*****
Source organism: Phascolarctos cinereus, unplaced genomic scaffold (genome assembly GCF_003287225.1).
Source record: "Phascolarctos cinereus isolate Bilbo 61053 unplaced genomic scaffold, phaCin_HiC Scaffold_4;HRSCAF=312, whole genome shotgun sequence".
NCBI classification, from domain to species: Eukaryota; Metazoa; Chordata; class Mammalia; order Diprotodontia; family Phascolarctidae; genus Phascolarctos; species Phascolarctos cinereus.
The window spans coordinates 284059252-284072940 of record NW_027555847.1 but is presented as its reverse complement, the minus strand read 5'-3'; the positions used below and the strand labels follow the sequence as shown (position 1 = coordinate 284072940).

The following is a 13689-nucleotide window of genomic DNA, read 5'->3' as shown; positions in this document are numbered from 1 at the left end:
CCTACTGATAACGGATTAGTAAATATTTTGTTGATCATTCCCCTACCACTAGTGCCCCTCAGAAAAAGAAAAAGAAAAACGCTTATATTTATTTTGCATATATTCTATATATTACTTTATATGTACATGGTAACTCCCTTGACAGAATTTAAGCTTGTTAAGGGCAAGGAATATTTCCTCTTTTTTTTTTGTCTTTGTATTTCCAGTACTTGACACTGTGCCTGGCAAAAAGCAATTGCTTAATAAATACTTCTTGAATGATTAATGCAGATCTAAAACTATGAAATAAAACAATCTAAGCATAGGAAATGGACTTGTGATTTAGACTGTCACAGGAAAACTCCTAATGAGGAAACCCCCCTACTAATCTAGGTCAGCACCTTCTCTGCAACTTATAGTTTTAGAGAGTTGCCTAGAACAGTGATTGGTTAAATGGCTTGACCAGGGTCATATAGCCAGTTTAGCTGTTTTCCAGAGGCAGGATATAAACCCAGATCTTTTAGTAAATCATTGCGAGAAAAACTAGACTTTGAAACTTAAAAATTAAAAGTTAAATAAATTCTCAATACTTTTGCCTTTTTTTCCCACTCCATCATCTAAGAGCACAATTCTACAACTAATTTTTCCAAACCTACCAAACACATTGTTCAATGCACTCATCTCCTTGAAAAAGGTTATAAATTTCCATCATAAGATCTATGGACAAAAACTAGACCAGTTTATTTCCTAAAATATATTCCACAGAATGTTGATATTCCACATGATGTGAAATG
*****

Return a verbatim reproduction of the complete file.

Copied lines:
Source organism: Phascolarctos cinereus, unplaced genomic scaffold (genome assembly GCF_003287225.1).
Source record: "Phascolarctos cinereus isolate Bilbo 61053 unplaced genomic scaffold, phaCin_HiC Scaffold_4;HRSCAF=312, whole genome shotgun sequence".
NCBI classification, from domain to species: Eukaryota; Metazoa; Chordata; class Mammalia; order Diprotodontia; family Phascolarctidae; genus Phascolarctos; species Phascolarctos cinereus.
The window spans coordinates 284059252-284072940 of record NW_027555847.1 but is presented as its reverse complement, the minus strand read 5'-3'; the positions used below and the strand labels follow the sequence as shown (position 1 = coordinate 284072940).

The following is a 13689-nucleotide window of genomic DNA, read 5'->3' as shown; positions in this document are numbered from 1 at the left end:
CCTACTGATAACGGATTAGTAAATATTTTGTTGATCATTCCCCTACCACTAGTGCCCCTCAGAAAAAGAAAAAGAAAAACGCTTATATTTATTTTGCATATATTCTATATATTACTTTATATGTACATGGTAACTCCCTTGACAGAATTTAAGCTTGTTAAGGGCAAGGAATATTTCCTCTTTTTTTTTTGTCTTTGTATTTCCAGTACTTGACACTGTGCCTGGCAAAAAGCAATTGCTTAATAAATACTTCTTGAATGATTAATGCAGATCTAAAACTATGAAATAAAACAATCTAAGCATAGGAAATGGACTTGTGATTTAGACTGTCACAGGAAAACTCCTAATGAGGAAACCCCCCTACTAATCTAGGTCAGCACCTTCTCTGCAACTTATAGTTTTAGAGAGTTGCCTAGAACAGTGATTGGTTAAATGGCTTGACCAGGGTCATATAGCCAGTTTAGCTGTTTTCCAGAGGCAGGATATAAACCCAGATCTTTTAGTAAATCATTGCGAGAAAAACTAGACTTTGAAACTTAAAAATTAAAAGTTAAATAAATTCTCAATACTTTTGCCTTTTTTTCCCACTCCATCATCTAAGAGCACAATTCTACAACTAATTTTTCCAAACCTACCAAACACATTGTTCAATGCACTCATCTCCTTGAAAAAGGTTATAAATTTCCATCATAAGATCTATGGACAAAAACTAGACCAGTTTATTTCCTAAAATATATTCCACAGAATGTTGATATTCCACATGATGTGAAATG